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Nancy Starczyk: Student debt hurts housing

Posted: June 18, 2014 2:00 a.m.
Updated: June 18, 2014 2:00 a.m.

 

With student loan debt nationwide at an estimated $1.2 trillion, homeownership for many recent and past graduates is a distant dream.

This is the harsh reality for a prime home buying age group, a limitation that impedes full recovery of the housing market and limits the economy.

“It is not an overstatement to say that we are now standing at a precipice when it comes to the magnitude and consequences of our student loan debt in this country,” said Richard Cordray, director of the Consumer Financial Protection Bureau, noting that total student debt is second only to mortgage debt as a category of consumer finance.

“This fast-growing burden is a pressing problem and a matter of grave importance to public policy in America,” Cordray said.

Speaking recently before an audience at the Boulder Summer Conference on Consumer Financial Decision Making, Cordray noted the negative ramification of student loan debt on the housing market.

Consumers complained to the Bureau that their student loan debt burden was preventing them from buying a home, opening a small business, or starting a family.

An estimated 7 million Americans are in default on their loan and the way rules are written now many cannot refinance their loan to a lower interest rate.

The U.S. Senate was expected to consider a measure that would allow for some refinancing, but the gridlock in D.C. is likely to kill that and other efforts because of debate on how to offset the cost lowering interest rates.

Another initiative that the Administration was advancing was an expansion of what is known at the Pay As You Earn option, which limits monthly payments to 10 percent of income. The proposed expansion would extend it to those who borrowed before 2012.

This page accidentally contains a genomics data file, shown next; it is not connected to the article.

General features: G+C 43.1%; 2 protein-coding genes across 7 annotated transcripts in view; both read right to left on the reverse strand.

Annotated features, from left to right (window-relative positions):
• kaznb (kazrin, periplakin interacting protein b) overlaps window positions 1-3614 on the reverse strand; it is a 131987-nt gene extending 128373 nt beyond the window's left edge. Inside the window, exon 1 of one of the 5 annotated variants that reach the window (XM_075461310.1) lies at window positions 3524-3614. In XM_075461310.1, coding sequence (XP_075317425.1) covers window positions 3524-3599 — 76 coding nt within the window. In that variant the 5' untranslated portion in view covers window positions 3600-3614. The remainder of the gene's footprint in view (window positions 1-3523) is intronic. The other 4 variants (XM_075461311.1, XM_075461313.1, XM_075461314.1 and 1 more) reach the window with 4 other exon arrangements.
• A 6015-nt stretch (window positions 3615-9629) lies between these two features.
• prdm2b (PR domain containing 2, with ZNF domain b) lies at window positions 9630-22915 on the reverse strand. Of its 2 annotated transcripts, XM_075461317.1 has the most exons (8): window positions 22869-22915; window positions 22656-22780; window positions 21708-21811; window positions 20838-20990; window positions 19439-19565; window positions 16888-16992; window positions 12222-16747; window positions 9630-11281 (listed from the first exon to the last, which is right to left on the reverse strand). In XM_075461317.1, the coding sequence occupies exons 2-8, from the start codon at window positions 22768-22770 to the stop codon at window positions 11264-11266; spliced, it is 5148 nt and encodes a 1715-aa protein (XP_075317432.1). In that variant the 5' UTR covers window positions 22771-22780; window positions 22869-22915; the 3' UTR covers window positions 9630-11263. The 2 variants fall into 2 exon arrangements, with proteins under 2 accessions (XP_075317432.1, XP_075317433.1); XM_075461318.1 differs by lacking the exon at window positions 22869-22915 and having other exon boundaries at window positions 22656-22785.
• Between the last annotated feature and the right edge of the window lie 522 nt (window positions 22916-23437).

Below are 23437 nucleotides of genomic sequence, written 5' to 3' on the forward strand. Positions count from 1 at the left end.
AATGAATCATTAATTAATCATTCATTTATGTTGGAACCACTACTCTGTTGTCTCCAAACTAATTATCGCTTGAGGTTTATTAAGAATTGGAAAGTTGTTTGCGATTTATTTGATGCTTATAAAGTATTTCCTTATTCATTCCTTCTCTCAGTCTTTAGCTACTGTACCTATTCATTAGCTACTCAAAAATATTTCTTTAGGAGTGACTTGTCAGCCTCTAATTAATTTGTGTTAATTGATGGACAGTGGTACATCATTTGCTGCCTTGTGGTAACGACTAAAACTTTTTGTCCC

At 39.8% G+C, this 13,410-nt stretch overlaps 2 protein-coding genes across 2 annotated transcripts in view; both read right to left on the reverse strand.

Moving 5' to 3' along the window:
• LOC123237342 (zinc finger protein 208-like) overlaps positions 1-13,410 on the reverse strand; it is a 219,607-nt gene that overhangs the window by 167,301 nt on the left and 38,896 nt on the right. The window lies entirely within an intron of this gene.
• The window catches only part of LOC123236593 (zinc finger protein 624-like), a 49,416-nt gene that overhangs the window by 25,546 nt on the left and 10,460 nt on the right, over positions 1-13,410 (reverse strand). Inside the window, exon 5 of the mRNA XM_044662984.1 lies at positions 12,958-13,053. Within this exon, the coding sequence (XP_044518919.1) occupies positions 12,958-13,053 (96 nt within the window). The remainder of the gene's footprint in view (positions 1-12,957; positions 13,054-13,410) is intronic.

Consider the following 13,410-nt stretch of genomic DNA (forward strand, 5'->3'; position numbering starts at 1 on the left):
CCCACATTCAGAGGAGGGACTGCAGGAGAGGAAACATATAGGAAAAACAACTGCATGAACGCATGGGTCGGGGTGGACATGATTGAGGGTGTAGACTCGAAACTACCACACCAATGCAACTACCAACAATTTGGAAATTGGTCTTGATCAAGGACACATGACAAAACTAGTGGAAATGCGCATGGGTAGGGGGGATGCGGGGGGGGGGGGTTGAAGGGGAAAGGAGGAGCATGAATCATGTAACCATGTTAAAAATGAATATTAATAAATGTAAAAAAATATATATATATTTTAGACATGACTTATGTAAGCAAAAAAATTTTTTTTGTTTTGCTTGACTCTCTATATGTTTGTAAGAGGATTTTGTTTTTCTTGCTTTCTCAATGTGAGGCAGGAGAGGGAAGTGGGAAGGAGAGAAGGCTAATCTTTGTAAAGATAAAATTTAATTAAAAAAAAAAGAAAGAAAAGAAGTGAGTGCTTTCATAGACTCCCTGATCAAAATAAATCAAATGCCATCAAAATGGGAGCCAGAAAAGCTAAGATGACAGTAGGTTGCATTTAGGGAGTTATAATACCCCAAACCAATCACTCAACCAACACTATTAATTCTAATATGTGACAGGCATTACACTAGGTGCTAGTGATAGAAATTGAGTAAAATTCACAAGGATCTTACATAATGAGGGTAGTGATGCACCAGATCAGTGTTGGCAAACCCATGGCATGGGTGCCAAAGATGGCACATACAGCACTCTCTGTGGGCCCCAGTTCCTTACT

Yet both of these positive initiatives fall short of a true fix, especially in light of the rapid increase in tuitions at a typical four-year public university and decades of stagnation in family incomes.

This is one of those issues that wind up having profound implications for housing.

Cordray noted a Federal Reserve Bank analysis that said, for the first time in at least a decade households with student loan debt are less likely to have a mortgage than those without student loan debt.

A recent National Association of Realtors study found that 49 percent of Americans cited student loan debt as a “huge obstacle” to homeownership.

Furthermore, student loans can have a crippling long-term effect on the economy, with younger borrowers unable to invest in small businesses or save adequately for retirement. The CFPB director called the current state a “vicious cycle.”

The obligation—or the inability—to pay back student loans ripples throughout the entire economy.

Cordray cited a Pew study that found 40 percent of younger households, classified as homes headed by someone under the age of 40, have student loan debt.

“Tuition costs have risen rapidly. Debt has risen even faster than tuition and default rates have increased.

Graduates are earning less because of the recession. It has become increasingly clear that a weak labor market and rising student debt are putting the squeeze on young people,” Cordray said.

“It is also profoundly discordant with basic notions of equal opportunity,” he said, “if young people with merit, and who lack only the means, are unable to advance or end up crushed under student loan debt for much of their lives.”

Typically, higher education yields higher incomes, but post-recession this traditional trend seems to have vanished.

Nancy Starczyk is President of the Santa Clarita Valley Division of the Southland Regional Association of Realtors.

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